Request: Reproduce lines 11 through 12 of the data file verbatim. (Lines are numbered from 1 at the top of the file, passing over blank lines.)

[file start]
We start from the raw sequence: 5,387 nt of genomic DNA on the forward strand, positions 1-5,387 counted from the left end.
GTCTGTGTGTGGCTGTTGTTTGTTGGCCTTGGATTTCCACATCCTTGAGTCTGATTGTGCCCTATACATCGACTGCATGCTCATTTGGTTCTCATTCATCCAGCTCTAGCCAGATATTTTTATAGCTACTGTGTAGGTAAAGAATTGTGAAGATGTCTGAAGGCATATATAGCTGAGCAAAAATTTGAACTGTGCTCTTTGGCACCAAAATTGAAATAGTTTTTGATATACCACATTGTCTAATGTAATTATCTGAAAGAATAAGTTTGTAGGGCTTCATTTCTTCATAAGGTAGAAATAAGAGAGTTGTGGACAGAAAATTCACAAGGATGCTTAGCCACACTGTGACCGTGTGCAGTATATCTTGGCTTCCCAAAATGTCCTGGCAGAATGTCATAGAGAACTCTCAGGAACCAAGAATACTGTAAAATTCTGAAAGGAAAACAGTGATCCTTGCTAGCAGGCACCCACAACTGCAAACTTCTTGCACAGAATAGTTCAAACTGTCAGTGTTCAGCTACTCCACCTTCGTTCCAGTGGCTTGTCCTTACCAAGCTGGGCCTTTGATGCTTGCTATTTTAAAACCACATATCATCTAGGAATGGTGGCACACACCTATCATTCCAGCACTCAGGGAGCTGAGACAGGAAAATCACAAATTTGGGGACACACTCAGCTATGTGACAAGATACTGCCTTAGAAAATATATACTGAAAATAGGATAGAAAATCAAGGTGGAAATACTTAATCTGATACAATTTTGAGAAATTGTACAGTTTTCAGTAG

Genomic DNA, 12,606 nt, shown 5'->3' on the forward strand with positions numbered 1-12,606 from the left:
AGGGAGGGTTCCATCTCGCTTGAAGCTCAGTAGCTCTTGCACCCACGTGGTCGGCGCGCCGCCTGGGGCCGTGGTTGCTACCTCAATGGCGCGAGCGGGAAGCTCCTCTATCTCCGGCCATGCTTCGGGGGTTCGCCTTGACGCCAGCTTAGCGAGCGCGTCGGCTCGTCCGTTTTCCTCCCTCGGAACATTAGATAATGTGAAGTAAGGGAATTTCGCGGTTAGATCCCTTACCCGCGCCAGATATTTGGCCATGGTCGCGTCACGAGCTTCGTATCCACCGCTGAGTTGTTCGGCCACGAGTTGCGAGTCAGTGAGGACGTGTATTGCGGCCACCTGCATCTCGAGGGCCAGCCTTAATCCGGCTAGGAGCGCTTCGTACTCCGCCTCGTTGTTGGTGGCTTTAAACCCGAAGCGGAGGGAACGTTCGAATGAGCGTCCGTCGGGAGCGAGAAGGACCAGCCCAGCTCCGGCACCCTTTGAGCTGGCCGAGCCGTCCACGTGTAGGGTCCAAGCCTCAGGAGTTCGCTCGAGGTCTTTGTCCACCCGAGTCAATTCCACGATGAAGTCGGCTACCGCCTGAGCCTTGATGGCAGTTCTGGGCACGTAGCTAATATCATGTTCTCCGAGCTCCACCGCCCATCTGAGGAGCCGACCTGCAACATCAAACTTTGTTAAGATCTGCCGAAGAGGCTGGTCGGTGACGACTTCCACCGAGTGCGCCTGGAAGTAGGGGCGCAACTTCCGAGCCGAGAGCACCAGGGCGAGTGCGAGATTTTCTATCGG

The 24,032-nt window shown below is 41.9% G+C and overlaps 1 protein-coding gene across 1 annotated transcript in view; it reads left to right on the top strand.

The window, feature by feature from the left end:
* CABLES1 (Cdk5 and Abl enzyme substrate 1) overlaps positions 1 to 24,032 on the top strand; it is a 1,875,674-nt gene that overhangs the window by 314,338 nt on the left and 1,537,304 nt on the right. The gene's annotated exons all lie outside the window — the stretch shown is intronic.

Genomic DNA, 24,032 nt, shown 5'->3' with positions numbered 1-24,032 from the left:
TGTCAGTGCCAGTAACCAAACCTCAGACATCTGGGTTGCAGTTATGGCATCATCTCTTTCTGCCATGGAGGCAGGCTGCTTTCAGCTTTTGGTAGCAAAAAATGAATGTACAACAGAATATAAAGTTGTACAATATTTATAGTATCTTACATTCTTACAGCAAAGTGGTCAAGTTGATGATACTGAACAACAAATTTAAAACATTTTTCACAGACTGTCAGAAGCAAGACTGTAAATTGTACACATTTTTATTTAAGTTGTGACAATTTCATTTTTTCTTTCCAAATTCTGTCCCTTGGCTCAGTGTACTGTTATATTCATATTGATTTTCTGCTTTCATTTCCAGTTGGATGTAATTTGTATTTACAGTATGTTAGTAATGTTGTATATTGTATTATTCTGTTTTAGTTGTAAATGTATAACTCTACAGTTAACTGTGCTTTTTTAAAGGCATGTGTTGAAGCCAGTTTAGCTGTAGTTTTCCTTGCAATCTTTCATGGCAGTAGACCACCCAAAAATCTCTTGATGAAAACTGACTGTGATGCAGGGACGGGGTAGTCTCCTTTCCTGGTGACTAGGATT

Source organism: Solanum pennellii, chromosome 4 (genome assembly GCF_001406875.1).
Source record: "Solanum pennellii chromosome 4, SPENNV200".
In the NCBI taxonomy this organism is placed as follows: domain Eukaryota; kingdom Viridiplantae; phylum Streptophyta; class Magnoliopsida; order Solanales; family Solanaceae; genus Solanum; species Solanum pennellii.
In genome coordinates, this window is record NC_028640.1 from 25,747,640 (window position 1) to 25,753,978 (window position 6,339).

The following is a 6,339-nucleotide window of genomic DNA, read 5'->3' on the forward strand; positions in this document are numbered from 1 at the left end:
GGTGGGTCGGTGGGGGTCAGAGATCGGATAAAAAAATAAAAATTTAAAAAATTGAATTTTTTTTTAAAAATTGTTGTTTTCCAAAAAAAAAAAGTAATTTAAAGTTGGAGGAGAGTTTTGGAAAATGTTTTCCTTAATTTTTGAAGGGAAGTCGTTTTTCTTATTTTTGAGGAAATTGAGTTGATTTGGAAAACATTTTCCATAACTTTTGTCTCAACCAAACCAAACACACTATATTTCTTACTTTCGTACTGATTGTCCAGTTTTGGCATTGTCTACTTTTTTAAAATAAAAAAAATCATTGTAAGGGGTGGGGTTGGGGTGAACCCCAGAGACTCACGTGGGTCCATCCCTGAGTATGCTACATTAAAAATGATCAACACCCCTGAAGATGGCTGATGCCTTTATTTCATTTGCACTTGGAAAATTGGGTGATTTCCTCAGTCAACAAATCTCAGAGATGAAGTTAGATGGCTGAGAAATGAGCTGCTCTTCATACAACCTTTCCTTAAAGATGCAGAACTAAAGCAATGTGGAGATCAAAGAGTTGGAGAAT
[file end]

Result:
Source record: "Solanum pennellii chromosome 4, SPENNV200".
In the NCBI taxonomy this organism is placed as follows: domain Eukaryota; kingdom Viridiplantae; phylum Streptophyta; class Magnoliopsida; order Solanales; family Solanaceae; genus Solanum; species Solanum pennellii.